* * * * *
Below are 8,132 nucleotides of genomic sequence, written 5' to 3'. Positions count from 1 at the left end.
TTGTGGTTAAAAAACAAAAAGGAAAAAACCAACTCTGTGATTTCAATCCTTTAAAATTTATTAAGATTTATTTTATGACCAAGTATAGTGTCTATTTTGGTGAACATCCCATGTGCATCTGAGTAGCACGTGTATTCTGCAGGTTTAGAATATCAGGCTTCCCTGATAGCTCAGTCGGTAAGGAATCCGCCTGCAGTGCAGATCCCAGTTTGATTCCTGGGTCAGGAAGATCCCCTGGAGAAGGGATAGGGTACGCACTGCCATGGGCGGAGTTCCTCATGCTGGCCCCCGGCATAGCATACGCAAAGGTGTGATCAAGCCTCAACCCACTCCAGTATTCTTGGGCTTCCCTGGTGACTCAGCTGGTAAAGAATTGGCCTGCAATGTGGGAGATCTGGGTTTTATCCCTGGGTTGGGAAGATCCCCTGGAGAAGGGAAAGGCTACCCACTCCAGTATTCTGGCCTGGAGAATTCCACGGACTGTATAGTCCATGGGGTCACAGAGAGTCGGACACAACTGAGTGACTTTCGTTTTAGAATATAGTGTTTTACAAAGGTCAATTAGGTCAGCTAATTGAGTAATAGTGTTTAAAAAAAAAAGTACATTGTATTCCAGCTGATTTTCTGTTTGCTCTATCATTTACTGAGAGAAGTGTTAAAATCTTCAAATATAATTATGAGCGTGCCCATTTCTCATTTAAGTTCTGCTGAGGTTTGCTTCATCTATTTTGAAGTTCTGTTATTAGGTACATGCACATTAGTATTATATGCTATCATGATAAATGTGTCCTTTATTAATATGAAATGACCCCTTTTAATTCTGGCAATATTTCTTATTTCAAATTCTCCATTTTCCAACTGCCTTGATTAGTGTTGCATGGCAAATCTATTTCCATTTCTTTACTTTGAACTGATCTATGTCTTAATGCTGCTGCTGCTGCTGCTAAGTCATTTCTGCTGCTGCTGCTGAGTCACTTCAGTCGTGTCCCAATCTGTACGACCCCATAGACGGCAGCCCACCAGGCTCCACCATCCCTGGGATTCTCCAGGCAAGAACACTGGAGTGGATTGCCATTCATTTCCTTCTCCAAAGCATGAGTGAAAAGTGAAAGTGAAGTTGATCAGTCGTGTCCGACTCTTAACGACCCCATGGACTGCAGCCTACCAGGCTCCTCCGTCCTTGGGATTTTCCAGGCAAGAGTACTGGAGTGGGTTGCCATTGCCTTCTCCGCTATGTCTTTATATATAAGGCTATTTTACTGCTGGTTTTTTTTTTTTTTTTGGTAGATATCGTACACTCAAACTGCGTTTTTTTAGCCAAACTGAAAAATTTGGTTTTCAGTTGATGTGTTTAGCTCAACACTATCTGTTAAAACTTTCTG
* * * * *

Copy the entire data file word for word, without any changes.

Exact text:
Below are 8,132 nucleotides of genomic sequence, written 5' to 3'. Positions count from 1 at the left end.
TTGTGGTTAAAAAACAAAAAGGAAAAAACCAACTCTGTGATTTCAATCCTTTAAAATTTATTAAGATTTATTTTATGACCAAGTATAGTGTCTATTTTGGTGAACATCCCATGTGCATCTGAGTAGCACGTGTATTCTGCAGGTTTAGAATATCAGGCTTCCCTGATAGCTCAGTCGGTAAGGAATCCGCCTGCAGTGCAGATCCCAGTTTGATTCCTGGGTCAGGAAGATCCCCTGGAGAAGGGATAGGGTACGCACTGCCATGGGCGGAGTTCCTCATGCTGGCCCCCGGCATAGCATACGCAAAGGTGTGATCAAGCCTCAACCCACTCCAGTATTCTTGGGCTTCCCTGGTGACTCAGCTGGTAAAGAATTGGCCTGCAATGTGGGAGATCTGGGTTTTATCCCTGGGTTGGGAAGATCCCCTGGAGAAGGGAAAGGCTACCCACTCCAGTATTCTGGCCTGGAGAATTCCACGGACTGTATAGTCCATGGGGTCACAGAGAGTCGGACACAACTGAGTGACTTTCGTTTTAGAATATAGTGTTTTACAAAGGTCAATTAGGTCAGCTAATTGAGTAATAGTGTTTAAAAAAAAAAGTACATTGTATTCCAGCTGATTTTCTGTTTGCTCTATCATTTACTGAGAGAAGTGTTAAAATCTTCAAATATAATTATGAGCGTGCCCATTTCTCATTTAAGTTCTGCTGAGGTTTGCTTCATCTATTTTGAAGTTCTGTTATTAGGTACATGCACATTAGTATTATATGCTATCATGATAAATGTGTCCTTTATTAATATGAAATGACCCCTTTTAATTCTGGCAATATTTCTTATTTCAAATTCTCCATTTTCCAACTGCCTTGATTAGTGTTGCATGGCAAATCTATTTCCATTTCTTTACTTTGAACTGATCTATGTCTTAATGCTGCTGCTGCTGCTGCTAAGTCATTTCTGCTGCTGCTGCTGAGTCACTTCAGTCGTGTCCCAATCTGTACGACCCCATAGACGGCAGCCCACCAGGCTCCACCATCCCTGGGATTCTCCAGGCAAGAACACTGGAGTGGATTGCCATTCATTTCCTTCTCCAAAGCATGAGTGAAAAGTGAAAGTGAAGTTGATCAGTCGTGTCCGACTCTTAACGACCCCATGGACTGCAGCCTACCAGGCTCCTCCGTCCTTGGGATTTTCCAGGCAAGAGTACTGGAGTGGGTTGCCATTGCCTTCTCCGCTATGTCTTTATATATAAGGCTATTTTACTGCTGGTTTTTTTTTTTTTTTTGGTAGATATCGTACACTCAAACTGCGTTTTTTTAGCCAAACTGAAAAATTTGGTTTTCAGTTGATGTGTTTAGCTCAACACTATCTGTTAAAACTTTCTG